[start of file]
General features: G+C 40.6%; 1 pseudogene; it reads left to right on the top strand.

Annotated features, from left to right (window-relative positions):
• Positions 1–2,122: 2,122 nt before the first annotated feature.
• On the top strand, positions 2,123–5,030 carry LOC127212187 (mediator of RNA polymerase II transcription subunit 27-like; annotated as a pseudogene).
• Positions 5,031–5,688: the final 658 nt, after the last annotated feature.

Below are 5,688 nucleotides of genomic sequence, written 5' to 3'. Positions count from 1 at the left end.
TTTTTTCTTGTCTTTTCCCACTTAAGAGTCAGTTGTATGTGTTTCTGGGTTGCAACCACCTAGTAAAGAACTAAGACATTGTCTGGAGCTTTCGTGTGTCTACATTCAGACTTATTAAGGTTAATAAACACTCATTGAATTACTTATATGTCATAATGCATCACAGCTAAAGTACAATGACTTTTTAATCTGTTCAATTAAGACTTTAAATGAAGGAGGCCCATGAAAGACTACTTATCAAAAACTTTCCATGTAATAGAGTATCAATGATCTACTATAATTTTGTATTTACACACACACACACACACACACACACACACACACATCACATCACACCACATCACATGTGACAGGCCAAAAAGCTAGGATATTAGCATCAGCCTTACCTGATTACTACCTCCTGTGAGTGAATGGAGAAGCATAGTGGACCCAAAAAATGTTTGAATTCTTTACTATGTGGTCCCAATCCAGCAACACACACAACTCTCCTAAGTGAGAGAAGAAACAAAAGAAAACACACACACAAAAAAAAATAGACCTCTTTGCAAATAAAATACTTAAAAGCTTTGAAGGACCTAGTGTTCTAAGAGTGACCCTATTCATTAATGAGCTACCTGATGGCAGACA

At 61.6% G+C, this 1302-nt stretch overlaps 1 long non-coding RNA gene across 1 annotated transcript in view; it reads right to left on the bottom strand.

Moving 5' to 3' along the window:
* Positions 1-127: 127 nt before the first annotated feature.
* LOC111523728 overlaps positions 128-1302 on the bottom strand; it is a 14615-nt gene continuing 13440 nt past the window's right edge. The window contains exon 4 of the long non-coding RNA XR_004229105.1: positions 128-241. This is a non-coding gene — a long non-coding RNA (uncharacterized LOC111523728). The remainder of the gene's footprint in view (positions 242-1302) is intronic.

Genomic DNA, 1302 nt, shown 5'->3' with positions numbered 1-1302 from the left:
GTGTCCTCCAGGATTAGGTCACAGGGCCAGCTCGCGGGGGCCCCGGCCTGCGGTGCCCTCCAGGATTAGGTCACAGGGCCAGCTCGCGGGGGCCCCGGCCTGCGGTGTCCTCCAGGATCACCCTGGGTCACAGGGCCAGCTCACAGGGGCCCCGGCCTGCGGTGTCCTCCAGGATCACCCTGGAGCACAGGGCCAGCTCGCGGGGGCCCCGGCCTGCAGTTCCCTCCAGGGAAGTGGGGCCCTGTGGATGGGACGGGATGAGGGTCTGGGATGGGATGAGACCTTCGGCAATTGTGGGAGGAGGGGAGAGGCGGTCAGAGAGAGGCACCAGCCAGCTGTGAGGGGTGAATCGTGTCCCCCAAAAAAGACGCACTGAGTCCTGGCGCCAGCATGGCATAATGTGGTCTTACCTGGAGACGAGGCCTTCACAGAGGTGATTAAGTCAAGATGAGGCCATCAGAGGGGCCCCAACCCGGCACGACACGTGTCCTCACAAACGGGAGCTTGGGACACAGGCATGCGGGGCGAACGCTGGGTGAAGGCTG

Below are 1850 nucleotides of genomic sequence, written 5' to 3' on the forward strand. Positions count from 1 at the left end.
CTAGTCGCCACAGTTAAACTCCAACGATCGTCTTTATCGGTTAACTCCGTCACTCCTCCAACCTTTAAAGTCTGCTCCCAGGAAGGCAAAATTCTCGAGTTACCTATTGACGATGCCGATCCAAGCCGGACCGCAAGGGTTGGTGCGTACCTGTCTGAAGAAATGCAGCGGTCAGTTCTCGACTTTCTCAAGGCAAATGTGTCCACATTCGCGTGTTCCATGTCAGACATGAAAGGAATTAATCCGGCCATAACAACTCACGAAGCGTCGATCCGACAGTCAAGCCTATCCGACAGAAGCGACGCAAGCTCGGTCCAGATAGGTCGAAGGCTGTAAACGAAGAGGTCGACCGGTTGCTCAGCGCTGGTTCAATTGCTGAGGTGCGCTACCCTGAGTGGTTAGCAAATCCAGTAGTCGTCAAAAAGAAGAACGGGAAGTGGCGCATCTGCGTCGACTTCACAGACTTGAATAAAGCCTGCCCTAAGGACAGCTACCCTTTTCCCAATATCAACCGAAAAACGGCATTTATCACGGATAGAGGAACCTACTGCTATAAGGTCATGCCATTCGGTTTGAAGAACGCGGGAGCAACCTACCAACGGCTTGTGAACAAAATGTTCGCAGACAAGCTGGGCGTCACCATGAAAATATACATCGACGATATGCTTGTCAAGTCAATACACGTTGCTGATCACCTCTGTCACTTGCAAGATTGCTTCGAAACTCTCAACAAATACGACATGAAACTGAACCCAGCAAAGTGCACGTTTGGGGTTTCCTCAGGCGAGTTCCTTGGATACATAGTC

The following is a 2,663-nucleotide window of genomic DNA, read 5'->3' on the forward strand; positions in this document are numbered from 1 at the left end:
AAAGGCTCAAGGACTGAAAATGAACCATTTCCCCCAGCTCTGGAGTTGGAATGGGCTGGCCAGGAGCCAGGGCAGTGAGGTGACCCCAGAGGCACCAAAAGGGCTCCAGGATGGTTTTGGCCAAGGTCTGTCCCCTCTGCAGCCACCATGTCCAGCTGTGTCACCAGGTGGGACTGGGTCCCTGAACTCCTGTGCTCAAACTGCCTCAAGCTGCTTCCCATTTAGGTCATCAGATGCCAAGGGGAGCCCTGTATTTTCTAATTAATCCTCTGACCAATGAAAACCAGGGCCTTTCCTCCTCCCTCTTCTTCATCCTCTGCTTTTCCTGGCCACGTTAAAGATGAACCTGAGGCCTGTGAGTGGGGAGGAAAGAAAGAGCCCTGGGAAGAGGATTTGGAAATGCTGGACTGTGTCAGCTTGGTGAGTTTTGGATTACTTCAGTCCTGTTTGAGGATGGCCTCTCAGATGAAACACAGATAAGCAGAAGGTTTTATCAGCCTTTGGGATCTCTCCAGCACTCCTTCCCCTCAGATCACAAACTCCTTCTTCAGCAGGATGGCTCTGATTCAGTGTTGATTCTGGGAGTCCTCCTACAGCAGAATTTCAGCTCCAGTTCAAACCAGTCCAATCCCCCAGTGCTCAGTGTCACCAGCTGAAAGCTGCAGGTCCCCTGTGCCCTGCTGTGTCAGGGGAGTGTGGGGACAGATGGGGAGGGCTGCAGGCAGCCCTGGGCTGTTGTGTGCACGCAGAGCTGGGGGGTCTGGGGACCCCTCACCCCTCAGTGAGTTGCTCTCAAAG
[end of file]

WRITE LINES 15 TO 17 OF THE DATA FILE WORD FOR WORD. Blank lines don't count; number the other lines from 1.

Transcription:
CTAGTCGCCACAGTTAAACTCCAACGATCGTCTTTATCGGTTAACTCCGTCACTCCTCCAACCTTTAAAGTCTGCTCCCAGGAAGGCAAAATTCTCGAGTTACCTATTGACGATGCCGATCCAAGCCGGACCGCAAGGGTTGGTGCGTACCTGTCTGAAGAAATGCAGCGGTCAGTTCTCGACTTTCTCAAGGCAAATGTGTCCACATTCGCGTGTTCCATGTCAGACATGAAAGGAATTAATCCGGCCATAACAACTCACGAAGCGTCGATCCGACAGTCAAGCCTATCCGACAGAAGCGACGCAAGCTCGGTCCAGATAGGTCGAAGGCTGTAAACGAAGAGGTCGACCGGTTGCTCAGCGCTGGTTCAATTGCTGAGGTGCGCTACCCTGAGTGGTTAGCAAATCCAGTAGTCGTCAAAAAGAAGAACGGGAAGTGGCGCATCTGCGTCGACTTCACAGACTTGAATAAAGCCTGCCCTAAGGACAGCTACCCTTTTCCCAATATCAACCGAAAAACGGCATTTATCACGGATAGAGGAACCTACTGCTATAAGGTCATGCCATTCGGTTTGAAGAACGCGGGAGCAACCTACCAACGGCTTGTGAACAAAATGTTCGCAGACAAGCTGGGCGTCACCATGAAAATATACATCGACGATATGCTTGTCAAGTCAATACACGTTGCTGATCACCTCTGTCACTTGCAAGATTGCTTCGAAACTCTCAACAAATACGACATGAAACTGAACCCAGCAAAGTGCACGTTTGGGGTTTCCTCAGGCGAGTTCCTTGGATACATAGTC

The following is a 2,663-nucleotide window of genomic DNA, read 5'->3' on the forward strand; positions in this document are numbered from 1 at the left end:
AAAGGCTCAAGGACTGAAAATGAACCATTTCCCCCAGCTCTGGAGTTGGAATGGGCTGGCCAGGAGCCAGGGCAGTGAGGTGACCCCAGAGGCACCAAAAGGGCTCCAGGATGGTTTTGGCCAAGGTCTGTCCCCTCTGCAGCCACCATGTCCAGCTGTGTCACCAGGTGGGACTGGGTCCCTGAACTCCTGTGCTCAAACTGCCTCAAGCTGCTTCCCATTTAGGTCATCAGATGCCAAGGGGAGCCCTGTATTTTCTAATTAATCCTCTGACCAATGAAAACCAGGGCCTTTCCTCCTCCCTCTTCTTCATCCTCTGCTTTTCCTGGCCACGTTAAAGATGAACCTGAGGCCTGTGAGTGGGGAGGAAAGAAAGAGCCCTGGGAAGAGGATTTGGAAATGCTGGACTGTGTCAGCTTGGTGAGTTTTGGATTACTTCAGTCCTGTTTGAGGATGGCCTCTCAGATGAAACACAGATAAGCAGAAGGTTTTATCAGCCTTTGGGATCTCTCCAGCACTCCTTCCCCTCAGATCACAAACTCCTTCTTCAGCAGGATGGCTCTGATTCAGTGTTGATTCTGGGAGTCCTCCTACAGCAGAATTTCAGCTCCAGTTCAAACCAGTCCAATCCCCCAGTGCTCAGTGTCACCAGCTGAAAGCTGCAGGTCCCCTGTGCCCTGCTGTGTCAGGGGAGTGTGGGGACAGATGGGGAGGGCTGCAGGCAGCCCTGGGCTGTTGTGTGCACGCAGAGCTGGGGGGTCTGGGGACCCCTCACCCCTCAGTGAGTTGCTCTCAAAG